Coatlicue "She of the Serpent Skirt," is
the goddess of the earth and mother of the gods, half-life and half
death. She is the mother of Huitzilopochtli, Coyolxauhqui, the Moon,
and of the Stars, called the Four Hundred from the South. What makes
her really stand out in a crowd is her
braided rattlesnake skirt.
In addition to their famous solar calendar, the Maya also used
a lunar calendar. Like cultures all over the world, the
Maya had a Moon Goddess.
The Moon Goddess is shown as a young beautiful woman. One of the
most famous pictures of the her shows her sitting on a crescent
moon with a foot dangling over the edge. She holds a rabbit
in her arms. Along with many Native Americans, the Maya say the
profile of this rabbit can be seen on the surface of the Full Moon.
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The Moon Goddess head is the symbol for the numeral one and
also as a prefix to the names of Maya noble women.
According to legend, long ago she often quarreled
with her husband, the Sun, who became so angry with his wife that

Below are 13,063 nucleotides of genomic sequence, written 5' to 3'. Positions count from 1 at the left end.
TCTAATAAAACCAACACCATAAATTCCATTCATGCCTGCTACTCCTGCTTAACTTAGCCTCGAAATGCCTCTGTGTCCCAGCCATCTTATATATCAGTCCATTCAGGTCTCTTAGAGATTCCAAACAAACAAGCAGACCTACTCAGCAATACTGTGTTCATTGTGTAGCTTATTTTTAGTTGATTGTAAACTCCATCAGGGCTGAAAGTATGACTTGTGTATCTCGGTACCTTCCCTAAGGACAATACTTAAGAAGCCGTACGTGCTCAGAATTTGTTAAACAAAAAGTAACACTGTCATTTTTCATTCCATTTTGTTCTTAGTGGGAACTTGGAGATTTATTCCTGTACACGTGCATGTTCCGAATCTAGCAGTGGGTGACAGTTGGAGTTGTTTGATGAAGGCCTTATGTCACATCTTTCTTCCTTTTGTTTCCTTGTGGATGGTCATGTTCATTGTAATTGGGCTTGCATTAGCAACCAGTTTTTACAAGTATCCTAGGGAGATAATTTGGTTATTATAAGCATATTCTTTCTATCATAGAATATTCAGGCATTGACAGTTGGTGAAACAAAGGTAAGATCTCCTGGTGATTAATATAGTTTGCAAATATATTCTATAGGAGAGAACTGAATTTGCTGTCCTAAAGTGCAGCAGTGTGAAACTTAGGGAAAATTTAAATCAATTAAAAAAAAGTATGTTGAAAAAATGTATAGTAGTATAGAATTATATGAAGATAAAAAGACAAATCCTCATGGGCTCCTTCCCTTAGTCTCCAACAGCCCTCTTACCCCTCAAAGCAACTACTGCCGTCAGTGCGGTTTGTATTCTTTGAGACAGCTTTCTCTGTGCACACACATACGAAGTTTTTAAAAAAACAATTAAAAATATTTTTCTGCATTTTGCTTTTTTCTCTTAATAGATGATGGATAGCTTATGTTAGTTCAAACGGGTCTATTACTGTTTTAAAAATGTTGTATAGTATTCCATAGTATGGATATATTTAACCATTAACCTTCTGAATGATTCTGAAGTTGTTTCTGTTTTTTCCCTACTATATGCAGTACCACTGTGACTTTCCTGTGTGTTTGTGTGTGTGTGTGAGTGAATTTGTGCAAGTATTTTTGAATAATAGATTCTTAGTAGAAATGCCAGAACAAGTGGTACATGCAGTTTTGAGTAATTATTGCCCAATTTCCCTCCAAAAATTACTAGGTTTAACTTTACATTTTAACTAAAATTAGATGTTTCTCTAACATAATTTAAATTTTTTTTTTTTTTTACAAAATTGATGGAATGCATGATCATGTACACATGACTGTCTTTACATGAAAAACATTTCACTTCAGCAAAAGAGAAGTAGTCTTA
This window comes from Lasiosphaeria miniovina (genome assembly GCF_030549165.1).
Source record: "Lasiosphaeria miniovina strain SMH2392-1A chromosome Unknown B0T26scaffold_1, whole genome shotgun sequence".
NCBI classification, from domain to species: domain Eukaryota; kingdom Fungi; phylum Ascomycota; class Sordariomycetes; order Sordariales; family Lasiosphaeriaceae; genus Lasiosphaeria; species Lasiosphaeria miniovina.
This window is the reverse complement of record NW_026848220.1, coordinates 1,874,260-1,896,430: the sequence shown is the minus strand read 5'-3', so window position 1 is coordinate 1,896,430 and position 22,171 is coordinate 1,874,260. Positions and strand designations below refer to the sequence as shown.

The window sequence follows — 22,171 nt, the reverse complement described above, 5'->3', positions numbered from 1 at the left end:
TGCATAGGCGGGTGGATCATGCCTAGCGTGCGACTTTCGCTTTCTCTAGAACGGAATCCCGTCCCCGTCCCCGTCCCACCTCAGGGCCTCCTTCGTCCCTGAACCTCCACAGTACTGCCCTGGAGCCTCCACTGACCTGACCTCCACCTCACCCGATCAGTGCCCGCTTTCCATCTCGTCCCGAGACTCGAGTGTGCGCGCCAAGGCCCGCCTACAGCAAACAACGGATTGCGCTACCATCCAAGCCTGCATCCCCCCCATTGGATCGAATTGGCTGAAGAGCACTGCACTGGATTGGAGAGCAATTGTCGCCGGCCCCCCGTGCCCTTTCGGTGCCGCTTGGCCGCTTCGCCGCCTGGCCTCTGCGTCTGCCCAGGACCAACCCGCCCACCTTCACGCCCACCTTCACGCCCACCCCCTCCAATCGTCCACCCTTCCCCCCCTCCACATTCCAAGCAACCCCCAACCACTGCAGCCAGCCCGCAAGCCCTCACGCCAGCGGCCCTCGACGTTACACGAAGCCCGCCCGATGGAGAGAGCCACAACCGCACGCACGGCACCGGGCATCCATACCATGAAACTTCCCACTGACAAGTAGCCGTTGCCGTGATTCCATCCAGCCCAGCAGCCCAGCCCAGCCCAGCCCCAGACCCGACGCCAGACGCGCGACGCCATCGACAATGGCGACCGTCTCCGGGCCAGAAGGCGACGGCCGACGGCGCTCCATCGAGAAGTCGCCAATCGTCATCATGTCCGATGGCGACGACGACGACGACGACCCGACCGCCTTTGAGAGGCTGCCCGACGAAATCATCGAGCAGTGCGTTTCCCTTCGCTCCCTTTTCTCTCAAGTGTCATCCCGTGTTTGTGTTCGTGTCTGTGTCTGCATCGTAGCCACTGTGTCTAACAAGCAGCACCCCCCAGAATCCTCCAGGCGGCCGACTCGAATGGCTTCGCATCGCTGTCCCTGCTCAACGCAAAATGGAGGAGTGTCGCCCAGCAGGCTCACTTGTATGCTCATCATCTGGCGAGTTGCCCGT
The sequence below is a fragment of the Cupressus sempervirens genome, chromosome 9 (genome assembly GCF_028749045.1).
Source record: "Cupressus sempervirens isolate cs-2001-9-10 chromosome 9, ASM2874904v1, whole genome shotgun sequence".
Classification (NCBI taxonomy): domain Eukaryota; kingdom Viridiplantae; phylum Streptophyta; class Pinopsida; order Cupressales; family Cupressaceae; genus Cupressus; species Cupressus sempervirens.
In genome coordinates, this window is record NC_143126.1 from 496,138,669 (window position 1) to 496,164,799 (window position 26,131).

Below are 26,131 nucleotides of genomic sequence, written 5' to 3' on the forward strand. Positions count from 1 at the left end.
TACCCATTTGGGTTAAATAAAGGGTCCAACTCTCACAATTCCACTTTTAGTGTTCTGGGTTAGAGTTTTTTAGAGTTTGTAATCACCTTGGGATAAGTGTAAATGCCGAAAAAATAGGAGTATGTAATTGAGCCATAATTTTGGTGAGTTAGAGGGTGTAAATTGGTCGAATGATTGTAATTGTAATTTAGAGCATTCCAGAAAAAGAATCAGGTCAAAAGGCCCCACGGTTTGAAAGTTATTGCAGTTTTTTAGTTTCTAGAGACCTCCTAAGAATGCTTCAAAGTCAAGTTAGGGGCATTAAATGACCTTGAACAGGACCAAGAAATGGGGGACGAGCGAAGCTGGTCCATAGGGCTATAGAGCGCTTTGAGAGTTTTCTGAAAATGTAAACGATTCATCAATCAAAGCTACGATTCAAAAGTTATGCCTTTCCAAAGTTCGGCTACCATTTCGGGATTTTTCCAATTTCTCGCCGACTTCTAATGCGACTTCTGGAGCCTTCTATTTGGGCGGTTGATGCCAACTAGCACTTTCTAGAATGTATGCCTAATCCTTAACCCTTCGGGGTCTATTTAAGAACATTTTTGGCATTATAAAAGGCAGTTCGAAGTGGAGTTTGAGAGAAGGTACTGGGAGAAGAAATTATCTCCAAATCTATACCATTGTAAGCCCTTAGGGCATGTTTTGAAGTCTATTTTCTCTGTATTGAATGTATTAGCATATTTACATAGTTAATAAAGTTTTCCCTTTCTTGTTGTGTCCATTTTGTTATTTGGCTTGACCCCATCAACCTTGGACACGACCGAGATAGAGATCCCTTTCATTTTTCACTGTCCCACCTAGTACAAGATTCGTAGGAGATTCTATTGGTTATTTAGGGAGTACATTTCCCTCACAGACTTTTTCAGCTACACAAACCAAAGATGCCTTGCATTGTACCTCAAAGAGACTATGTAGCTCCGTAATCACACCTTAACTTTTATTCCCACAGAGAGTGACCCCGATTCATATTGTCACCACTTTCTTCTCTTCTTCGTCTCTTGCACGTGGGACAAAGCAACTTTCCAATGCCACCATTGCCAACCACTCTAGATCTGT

he poked out one of her eyes, that is why she is dimmer than her
husband the Sun. At times she is shown with man-sized rabbits.
The Mayan Moon Goddess was seen as the Goddess of childbirth and
marriage, and had the power to bring about birth and rebirth. The
Moon Goddess is still important for the Maya. The daughter of Ix
Chel was Coyolxauhqui whose name means Lady Golden Bells. Ixchel
-- The Mayan earth and moon goddess and patroness of pregnant women.
She invented the art of weaving. Ixchel is thought
to be in love with Itzamna She is the mother of the Bacabs, She
is portrayed with a snake as a head-band and her skirt is embroidered
with crossbones. Ixchel is similar to the Aztec goddess Chalchihuitlicue.
of the noose and the gallows.
It was believed that people who died by hanging,
slain warriors, victims of sacrifice, priests and women who died
in childbirth went straight to eternal rest in paradise. Ixtab gathered
them and brought them there.
-- Goddess of childbirth.